2003); 28 U.S.C. § 1404(a). Dickson does not dispute that the Eastern District of Virginia is a
district where its suit “might have been brought,” 28 U.S.C. § 1404(a)—that is, a district where
Dickson had the right to sue, “independently of the wishes of defendant.” Pinpoint IT Servs.,
L.L.C. v. Atlas IT Exp. Corp., 812 F. Supp. 2d 710, 719–20 (E.D. Va. 2011) (quoting Hoffman v.
Blaski, 363 U.S. 335, 344 (1960)). Since it appears to the court that the Eastern District of
Virginia could exercise personal jurisdiction over Wells Fargo and would be a proper venue for
this action, see Koh, 250 F. Supp. 2d at 630, the dispositive question here is whether interests of
convenience and justice suggest that transfer is appropriate.
“Section 1404(a) is intended to place discretion in the district court to adjudicate motions
for transfer according to an ‘individualized, case-by-case consideration of convenience and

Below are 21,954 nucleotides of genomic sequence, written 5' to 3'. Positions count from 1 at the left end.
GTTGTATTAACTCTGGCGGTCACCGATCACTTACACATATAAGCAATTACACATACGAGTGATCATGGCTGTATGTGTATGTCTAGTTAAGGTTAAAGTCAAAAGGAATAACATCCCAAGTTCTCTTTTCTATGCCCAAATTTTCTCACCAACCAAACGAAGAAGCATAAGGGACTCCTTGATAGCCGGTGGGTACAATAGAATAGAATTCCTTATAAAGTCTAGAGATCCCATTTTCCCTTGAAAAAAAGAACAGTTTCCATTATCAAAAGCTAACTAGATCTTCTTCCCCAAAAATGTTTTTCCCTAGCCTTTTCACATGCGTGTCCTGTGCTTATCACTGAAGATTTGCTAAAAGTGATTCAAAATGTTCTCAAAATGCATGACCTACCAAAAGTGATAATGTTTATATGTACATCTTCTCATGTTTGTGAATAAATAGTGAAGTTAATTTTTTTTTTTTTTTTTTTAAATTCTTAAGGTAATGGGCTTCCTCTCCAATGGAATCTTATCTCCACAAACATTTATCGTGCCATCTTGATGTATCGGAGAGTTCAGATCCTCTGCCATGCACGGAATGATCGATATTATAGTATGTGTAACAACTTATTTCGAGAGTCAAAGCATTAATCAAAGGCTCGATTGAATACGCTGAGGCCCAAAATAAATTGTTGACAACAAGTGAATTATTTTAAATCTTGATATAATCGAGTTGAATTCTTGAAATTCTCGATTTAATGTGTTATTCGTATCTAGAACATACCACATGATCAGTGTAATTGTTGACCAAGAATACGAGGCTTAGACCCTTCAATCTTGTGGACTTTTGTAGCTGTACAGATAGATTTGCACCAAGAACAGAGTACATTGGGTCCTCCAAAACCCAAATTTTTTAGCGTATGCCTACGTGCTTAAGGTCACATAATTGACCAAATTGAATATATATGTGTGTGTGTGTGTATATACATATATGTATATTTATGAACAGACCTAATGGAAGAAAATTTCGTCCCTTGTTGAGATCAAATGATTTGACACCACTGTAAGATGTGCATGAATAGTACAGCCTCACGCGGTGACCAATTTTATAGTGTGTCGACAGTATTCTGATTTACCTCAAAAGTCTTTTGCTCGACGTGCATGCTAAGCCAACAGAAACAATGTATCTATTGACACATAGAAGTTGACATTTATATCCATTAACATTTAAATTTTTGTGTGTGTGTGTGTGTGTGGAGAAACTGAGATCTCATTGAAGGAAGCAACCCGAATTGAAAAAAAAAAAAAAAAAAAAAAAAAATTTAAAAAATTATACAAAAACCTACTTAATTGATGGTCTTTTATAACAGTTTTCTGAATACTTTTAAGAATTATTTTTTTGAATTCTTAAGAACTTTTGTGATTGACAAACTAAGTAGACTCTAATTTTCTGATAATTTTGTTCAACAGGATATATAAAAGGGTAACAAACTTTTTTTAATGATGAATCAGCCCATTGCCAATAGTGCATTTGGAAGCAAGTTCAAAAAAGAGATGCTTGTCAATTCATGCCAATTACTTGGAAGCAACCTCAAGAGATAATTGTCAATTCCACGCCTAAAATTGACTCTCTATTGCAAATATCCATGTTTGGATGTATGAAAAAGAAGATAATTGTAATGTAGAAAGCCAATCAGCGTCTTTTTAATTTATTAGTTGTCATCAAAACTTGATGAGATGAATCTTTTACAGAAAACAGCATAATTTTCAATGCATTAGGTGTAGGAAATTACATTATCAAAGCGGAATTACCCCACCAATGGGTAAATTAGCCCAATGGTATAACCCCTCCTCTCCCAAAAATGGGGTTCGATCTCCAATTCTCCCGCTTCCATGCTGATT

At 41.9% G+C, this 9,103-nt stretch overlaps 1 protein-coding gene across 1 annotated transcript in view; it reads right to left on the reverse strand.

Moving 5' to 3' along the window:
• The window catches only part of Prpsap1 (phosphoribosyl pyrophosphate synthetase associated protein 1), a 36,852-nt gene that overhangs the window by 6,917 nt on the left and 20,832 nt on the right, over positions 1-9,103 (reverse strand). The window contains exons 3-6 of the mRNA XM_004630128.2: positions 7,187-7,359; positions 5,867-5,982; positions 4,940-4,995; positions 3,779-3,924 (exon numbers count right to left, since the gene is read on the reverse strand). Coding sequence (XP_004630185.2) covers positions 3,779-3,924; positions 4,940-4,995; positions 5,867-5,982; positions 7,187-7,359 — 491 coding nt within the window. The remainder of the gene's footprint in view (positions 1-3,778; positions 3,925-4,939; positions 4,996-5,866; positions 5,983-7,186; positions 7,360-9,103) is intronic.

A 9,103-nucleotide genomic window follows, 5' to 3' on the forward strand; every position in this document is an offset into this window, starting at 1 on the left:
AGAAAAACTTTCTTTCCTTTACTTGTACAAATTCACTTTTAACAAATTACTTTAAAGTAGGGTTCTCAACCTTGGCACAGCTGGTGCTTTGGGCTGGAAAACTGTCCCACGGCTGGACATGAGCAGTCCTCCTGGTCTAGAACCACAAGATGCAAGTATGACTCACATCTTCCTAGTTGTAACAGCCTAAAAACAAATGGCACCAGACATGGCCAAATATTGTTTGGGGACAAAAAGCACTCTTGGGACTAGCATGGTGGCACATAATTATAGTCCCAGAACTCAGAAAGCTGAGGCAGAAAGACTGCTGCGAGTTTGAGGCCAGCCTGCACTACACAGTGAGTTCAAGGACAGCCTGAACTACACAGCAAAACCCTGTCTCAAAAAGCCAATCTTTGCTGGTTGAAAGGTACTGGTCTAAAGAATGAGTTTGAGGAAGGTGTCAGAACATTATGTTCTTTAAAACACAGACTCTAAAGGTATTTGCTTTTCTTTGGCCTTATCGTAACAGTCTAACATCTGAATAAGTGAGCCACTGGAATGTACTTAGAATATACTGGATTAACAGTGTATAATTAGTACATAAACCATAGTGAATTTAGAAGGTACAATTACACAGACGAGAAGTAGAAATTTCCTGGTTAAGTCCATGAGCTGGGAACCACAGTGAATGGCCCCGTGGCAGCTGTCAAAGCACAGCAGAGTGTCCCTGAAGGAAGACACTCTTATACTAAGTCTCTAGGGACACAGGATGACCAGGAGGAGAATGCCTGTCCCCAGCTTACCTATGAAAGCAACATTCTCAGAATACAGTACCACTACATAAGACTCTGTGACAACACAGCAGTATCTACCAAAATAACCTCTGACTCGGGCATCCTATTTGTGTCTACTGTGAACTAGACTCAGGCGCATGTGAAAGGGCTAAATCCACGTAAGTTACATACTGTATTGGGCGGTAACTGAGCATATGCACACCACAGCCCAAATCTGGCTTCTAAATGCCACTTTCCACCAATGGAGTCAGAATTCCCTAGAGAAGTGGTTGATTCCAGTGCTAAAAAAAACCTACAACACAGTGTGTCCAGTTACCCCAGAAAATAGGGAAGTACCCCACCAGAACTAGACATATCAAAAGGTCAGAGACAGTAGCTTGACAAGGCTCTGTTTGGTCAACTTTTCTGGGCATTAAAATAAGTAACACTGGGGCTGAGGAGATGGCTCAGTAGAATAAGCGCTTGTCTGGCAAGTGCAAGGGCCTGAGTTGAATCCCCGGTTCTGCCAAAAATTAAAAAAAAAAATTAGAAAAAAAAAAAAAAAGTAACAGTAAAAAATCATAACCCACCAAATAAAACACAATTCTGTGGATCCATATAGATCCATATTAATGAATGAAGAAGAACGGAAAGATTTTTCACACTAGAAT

fairness.’” Stewart Org., Inc. v. Ricoh Corp., 487 U.S. 22, 29 (1988) (quoting Van Dusen v.
Barrack, 376 U.S. 612, 622 (1964)). The Fourth Circuit has distilled this case-by-case
consideration into four broad factors: (1) the weight accorded to plaintiff’s choice of venue; (2)
witness convenience and access; (3) convenience of the parties; and (4) the interest of justice.
Trs. Of the Plumbers & Pipefitters Nat’l Pension Fund v. Plumbing Servs., 791 F.3d 436, 444
(4th Cir. 2015). Whether to transfer an action under § 1404(a) is committed to the sound
discretion of the district court, One Beacon Ins. Co. v. JNB Storage Trailer Rental Corp., 312 F.
Supp. 2d 824, 828 (E.D. Va. 2004), and the party seeking transfer bears the burden of showing
that transfer is proper, Schrader-Bridgeport Int’l, Inc. v. Cont’l Auto Sys. US, No. 6:11-cv-14,
2012 U.S. Dist. LEXIS 18607, at *8 (W.D. Va. Feb. 15, 2012); Pax, Inc. v. Veolia Water N. Am.